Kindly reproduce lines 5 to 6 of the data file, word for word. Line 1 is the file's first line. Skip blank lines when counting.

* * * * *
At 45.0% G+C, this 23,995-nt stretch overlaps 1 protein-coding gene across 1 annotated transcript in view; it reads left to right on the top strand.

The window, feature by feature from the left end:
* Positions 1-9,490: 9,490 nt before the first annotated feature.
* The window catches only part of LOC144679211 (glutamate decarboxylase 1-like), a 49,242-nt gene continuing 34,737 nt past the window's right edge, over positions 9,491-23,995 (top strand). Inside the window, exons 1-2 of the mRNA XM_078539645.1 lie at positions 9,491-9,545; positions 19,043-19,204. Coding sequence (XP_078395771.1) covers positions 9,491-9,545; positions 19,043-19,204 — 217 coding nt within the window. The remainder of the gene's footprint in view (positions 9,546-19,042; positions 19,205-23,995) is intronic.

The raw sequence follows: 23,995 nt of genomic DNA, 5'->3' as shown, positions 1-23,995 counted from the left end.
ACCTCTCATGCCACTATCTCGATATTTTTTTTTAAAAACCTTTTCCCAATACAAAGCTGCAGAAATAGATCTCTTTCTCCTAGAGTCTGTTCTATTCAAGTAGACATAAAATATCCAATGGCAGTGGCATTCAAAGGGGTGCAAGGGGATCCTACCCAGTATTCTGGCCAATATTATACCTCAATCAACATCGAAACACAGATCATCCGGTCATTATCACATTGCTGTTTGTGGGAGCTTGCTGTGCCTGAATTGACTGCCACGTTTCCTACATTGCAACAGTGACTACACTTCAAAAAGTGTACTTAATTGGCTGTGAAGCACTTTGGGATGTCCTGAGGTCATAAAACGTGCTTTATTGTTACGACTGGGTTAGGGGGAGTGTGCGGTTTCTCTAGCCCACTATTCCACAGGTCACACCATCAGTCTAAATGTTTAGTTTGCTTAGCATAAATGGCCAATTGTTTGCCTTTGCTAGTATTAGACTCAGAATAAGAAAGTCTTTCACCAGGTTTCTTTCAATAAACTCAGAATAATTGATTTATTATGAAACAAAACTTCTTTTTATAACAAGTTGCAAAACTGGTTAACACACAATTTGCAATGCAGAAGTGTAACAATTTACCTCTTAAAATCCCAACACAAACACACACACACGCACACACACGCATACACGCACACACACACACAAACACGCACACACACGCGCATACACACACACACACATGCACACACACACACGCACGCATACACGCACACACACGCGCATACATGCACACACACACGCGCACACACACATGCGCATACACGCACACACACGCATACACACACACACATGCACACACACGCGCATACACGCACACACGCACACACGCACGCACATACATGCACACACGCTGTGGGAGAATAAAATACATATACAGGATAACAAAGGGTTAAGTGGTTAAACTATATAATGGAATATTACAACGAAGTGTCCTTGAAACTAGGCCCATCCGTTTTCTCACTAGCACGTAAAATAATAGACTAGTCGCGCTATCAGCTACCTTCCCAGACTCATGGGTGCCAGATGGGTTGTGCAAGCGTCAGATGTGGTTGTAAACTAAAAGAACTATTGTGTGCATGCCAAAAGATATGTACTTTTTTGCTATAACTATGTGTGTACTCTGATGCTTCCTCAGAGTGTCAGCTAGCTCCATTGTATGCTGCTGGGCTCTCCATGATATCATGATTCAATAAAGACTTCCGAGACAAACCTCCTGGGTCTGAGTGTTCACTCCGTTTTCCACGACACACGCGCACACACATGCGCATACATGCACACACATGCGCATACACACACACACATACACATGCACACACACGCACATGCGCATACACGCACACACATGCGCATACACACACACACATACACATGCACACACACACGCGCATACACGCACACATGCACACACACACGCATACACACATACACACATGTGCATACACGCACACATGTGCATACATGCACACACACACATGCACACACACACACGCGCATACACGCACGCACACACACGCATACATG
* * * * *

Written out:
The raw sequence follows: 23,995 nt of genomic DNA, 5'->3' as shown, positions 1-23,995 counted from the left end.
ACCTCTCATGCCACTATCTCGATATTTTTTTTTAAAAACCTTTTCCCAATACAAAGCTGCAGAAATAGATCTCTTTCTCCTAGAGTCTGTTCTATTCAAGTAGACATAAAATATCCAATGGCAGTGGCATTCAAAGGGGTGCAAGGGGATCCTACCCAGTATTCTGGCCAATATTATACCTCAATCAACATCGAAACACAGATCATCCGGTCATTATCACATTGCTGTTTGTGGGAGCTTGCTGTGCCTGAATTGACTGCCACGTTTCCTACATTGCAACAGTGACTACACTTCAAAAAGTGTACTTAATTGGCTGTGAAGCACTTTGGGATGTCCTGAGGTCATAAAACGTGCTTTATTGTTACGACTGGGTTAGGGGGAGTGTGCGGTTTCTCTAGCCCACTATTCCACAGGTCACACCATCAGTCTAAATGTTTAGTTTGCTTAGCATAAATGGCCAATTGTTTGCCTTTGCTAGTATTAGACTCAGAATAAGAAAGTCTTTCACCAGGTTTCTTTCAATAAACTCAGAATAATTGATTTATTATGAAACAAAACTTCTTTTTATAACAAGTTGCAAAACTGGTTAACACACAATTTGCAATGCAGAAGTGTAACAATTTACCTCTTAAAATCCCAACACAAACACACACACACGCACACACACGCATACACGCACACACACACACAAACACGCACACACACGCGCATACACACACACACACATGCACACACACACACGCACGCATACACGCACACACACGCGCATACATGCACACACACACGCGCACACACACATGCGCATACACGCACACACACGCATACACACACACACATGCACACACACGCGCATACACGCACACACGCACACACGCACGCACATACATGCACACACGCTGTGGGAGAATAAAATACATATACAGGATAACAAAGGGTTAAGTGGTTAAACTATATAATGGAATATTACAACGAAGTGTCCTTGAAACTAGGCCCATCCGTTTTCTCACTAGCACGTAAAATAATAGACTAGTCGCGCTATCAGCTACCTTCCCAGACTCATGGGTGCCAGATGGGTTGTGCAAGCGTCAGATGTGGTTGTAAACTAAAAGAACTATTGTGTGCATGCCAAAAGATATGTACTTTTTTGCTATAACTATGTGTGTACTCTGATGCTTCCTCAGAGTGTCAGCTAGCTCCATTGTATGCTGCTGGGCTCTCCATGATATCATGATTCAATAAAGACTTCCGAGACAAACCTCCTGGGTCTGAGTGTTCACTCCGTTTTCCACGACACACGCGCACACACATGCGCATACATGCACACACATGCGCATACACACACACACATACACATGCACACACACGCACATGCGCATACACGCACACACATGCGCATACACACACACACATACACATGCACACACACACGCGCATACACGCACACATGCACACACACACGCATACACACATACACACATGTGCATACACGCACACATGTGCATACATGCACACACACACATGCACACACACACACGCGCATACACGCACGCACACACACGCATACATG